By Anthony Jauregui and Richard Garibay
Senior Reporter and Assistant Opinion Editor
May 29, 1991: Classifieds were on and poppin’ throughout the 90s. Classifieds are on their way out as of 2015 with the creation of Craigslist and other social networking sites used for a variety of different things. Our prisons are and have been filled with convicts who need someone to talk to. Criminals smuggle in cellphones to seduce people, mostly women, on Facebook. But 20 years or so ago, they needed pen pals. Having a pen pal meant potentially having a connection to the outside world, and all its advantages; and what better people to take advantage of than college students?
Oct. 17, 1990: This Déjà Vu ad offers a two dollar discount to students with picture ID. The fact that the newspaper printed strip club ads in the 90s doesn’t surprise, but what does surprise me is that the ad essentially is a casting call for women who need extra money. It was like a classified ad and a help wanted sign all in one. Overall an interesting throw back ad, and who knew strip clubs were around back then? Especially the Déjà Vu.
Feb. 15, 1989: What people don’t remember about the 80s and 90s is that there was an AIDS crisis that swept the nation killing people, mostly gay males, left and right. So an interesting ad to print around this time was this one. Because Facebook and Myspace weren’t around to reach a younger culture, ads like this were printed in school newspapers to bring awareness to the topic at hand.
Oct. 1, 1986: Who doesn’t like a good pizza ad, especially ones that have coupons in them? Coupons in newspapers excite because it gives me a reason to look through the newspaper in search of a coupon. This ad was a perfect one in the 80s because college kids love pizza, but more importantly, we love discounted pizza. I got some coupons to PizzaRev and I was there for three days straight. The strategy to have pizza coupons was a good one because it gave people a reason to read the paper and it gave pizza companies a reason to advertise in a school newspaper bringing in more business.
Oct. 10, 1983 and Feb. 15, 1989 or any beer ad: The idea of beer being advertised in a school newspaper seems blasphemous now because everyone has a problem with everything and no one is allowed to do anything. But seeing beer in old college newspapers is enlightening. What’s more important about these beer ads and any ad really is that they were sometimes directed towards the school. “This beer is for you CSUB” type thing. And also sometimes congratulating our school is sport or general success. That is damn cool!
June 4, 1981: This Larsen Adamson advertisement made me realize how spoiled we are. It’s so easy for the modern student to find a computer, type up, and print a paper. In 1981 this was a very different story, businesses like Larsen Adamson didn’t just print copies of a paper they typed them. You would take your written paper to the business and they would have employees that sat at a word processor type the assignment word for word and then print you the copies. I can only imagine what those past students thought of professors that required the assignments be typed.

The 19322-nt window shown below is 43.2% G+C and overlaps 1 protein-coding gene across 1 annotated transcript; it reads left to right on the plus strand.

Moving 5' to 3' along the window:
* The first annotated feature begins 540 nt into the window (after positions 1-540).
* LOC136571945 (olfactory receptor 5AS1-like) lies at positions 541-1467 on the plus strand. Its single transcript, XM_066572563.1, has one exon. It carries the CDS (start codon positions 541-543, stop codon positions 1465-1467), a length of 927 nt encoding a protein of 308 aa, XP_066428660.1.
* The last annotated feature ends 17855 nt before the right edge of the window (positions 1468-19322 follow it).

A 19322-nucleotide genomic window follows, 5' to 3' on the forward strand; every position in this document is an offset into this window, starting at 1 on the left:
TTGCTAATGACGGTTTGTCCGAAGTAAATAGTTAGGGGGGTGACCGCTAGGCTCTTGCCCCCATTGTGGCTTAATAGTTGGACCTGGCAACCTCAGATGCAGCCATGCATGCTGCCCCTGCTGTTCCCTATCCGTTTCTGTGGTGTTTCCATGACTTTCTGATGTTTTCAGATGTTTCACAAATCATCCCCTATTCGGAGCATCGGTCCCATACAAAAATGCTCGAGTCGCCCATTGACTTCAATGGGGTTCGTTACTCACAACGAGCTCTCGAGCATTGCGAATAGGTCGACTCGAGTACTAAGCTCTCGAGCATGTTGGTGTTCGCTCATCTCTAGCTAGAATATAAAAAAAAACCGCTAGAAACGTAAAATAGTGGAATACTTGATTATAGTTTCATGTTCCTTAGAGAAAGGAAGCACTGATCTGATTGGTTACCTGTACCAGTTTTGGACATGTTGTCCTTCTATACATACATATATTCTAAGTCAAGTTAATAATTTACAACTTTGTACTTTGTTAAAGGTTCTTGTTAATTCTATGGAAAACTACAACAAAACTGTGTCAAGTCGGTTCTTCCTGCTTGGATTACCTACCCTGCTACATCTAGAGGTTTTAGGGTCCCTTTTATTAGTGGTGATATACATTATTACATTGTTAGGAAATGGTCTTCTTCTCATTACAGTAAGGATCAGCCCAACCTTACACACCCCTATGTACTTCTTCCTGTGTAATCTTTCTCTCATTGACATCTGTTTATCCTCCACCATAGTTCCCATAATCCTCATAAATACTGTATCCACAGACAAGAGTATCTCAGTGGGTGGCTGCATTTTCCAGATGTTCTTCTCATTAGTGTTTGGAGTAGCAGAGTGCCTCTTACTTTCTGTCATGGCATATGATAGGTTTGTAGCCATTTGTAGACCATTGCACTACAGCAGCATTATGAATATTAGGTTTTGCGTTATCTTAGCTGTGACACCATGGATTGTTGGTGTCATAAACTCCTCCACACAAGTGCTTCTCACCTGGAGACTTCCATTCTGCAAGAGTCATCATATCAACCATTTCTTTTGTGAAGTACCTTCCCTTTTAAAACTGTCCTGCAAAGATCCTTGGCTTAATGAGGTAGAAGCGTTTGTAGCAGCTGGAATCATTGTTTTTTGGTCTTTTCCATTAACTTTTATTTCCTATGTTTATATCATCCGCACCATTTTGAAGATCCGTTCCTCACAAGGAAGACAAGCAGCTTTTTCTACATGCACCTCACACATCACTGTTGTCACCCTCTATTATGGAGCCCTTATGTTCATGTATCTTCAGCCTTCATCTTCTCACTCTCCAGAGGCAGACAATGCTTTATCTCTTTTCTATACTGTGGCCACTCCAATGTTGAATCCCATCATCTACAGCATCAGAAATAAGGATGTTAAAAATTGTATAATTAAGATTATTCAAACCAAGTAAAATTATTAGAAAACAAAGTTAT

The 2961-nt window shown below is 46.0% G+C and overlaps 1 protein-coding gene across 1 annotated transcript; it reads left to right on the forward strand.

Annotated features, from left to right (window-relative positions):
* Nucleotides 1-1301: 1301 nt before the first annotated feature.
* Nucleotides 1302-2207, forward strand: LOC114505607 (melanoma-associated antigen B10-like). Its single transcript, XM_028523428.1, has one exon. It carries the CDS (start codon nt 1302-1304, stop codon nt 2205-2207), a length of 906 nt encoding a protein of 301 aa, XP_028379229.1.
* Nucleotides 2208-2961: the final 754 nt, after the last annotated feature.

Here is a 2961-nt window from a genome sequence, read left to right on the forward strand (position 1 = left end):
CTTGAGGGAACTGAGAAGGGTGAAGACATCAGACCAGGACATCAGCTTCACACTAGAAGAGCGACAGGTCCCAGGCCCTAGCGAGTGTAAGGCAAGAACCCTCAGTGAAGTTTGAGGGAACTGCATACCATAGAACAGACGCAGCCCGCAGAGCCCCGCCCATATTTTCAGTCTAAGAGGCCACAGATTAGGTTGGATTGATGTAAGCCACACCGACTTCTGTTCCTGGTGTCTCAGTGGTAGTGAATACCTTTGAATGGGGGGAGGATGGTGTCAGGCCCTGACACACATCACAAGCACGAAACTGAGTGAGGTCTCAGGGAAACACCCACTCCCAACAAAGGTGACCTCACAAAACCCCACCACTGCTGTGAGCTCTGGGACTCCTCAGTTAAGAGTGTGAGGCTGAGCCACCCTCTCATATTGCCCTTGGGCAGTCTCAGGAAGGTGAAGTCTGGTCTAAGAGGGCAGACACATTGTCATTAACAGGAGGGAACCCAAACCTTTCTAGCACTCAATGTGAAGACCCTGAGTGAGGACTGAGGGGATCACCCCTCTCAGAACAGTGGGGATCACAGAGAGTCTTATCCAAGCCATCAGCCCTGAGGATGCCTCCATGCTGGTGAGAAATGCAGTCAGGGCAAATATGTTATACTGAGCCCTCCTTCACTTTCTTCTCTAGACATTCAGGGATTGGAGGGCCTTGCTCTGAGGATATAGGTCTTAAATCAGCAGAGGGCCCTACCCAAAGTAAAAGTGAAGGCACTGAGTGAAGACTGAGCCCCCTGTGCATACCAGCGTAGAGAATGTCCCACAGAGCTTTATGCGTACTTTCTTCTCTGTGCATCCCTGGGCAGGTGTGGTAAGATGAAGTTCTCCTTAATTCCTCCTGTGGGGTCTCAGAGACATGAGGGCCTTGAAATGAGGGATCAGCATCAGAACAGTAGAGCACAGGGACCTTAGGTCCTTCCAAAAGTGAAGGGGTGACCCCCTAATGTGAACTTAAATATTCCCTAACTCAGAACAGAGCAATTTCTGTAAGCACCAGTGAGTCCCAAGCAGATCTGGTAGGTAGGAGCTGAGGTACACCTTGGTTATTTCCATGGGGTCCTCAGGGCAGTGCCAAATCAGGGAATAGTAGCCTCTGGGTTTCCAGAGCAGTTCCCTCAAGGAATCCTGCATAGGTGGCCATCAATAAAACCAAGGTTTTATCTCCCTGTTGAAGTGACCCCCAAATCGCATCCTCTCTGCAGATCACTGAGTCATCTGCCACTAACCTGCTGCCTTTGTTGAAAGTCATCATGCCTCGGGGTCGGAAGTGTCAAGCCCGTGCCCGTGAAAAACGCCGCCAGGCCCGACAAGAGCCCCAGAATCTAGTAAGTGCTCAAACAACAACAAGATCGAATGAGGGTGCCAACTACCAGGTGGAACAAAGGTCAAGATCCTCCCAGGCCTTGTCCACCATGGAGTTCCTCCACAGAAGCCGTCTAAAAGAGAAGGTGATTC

Sept. 14, 1978: Well damn, Peace Corps. Way to cut deep. I think this ad says a lot about the attitude of the 70s. It was the birth of the international citizen. For the first time people were becoming aware of a world suffering outside of their own front yard and wanted to help. Further evidence was also in this decade in that the first international benefit concert took place, George Harrison’s Concert for Bangladesh.
Feb. 15, 1989: You read that correctly, thousands of essays to choose from in all subjects! This company sold prewritten essays. That is the exact definition of academic dishonesty and it’s advertised in a school paper. One downside is that you still couldn’t procrastinate because you’d have to request the catalogue, wait for it to be mailed to you, order the essay you wanted, and then wait for it to be mailed to you. With all that time and energy you could’ve just written the paper and taken it to Larsen Adamson so they could type it and still have time to make it to the next showing of Back to the Future Part II.
April 20, 1978: First of all, Plymouth? Isn’t that the name of a venomous snake? Talk about blast from the past, Plymouth isn’t around anymore. What’s even more interesting is the address of this dealership. People familiar with Bakersfield know that all big car dealerships live on Wible Road not California Avenue. It really gives an idea of how small the city was. A bonus for the history buffs is the high mpg. It might surprise many people that an old car had such good gas mileage but the US suffered an oil crisis only a few years before. This began the age of car advertisements that boasted large mpg numbers instead of large engine sizes.
Sept. 30, 1976: It was a simpler time. When men never shaved below their necks and neither did the ladies. If an ad ran in today with the opening “toy store for women” we’d think of a sex shop. In ’76, however, people thought that the national pastime for women was decorating and being in the kitchen. I truly want to see the fecal tempest that an ad like this would cause today.
Something to think about for these ads is they were sometimes designed by students for students, paid for by the advertiser.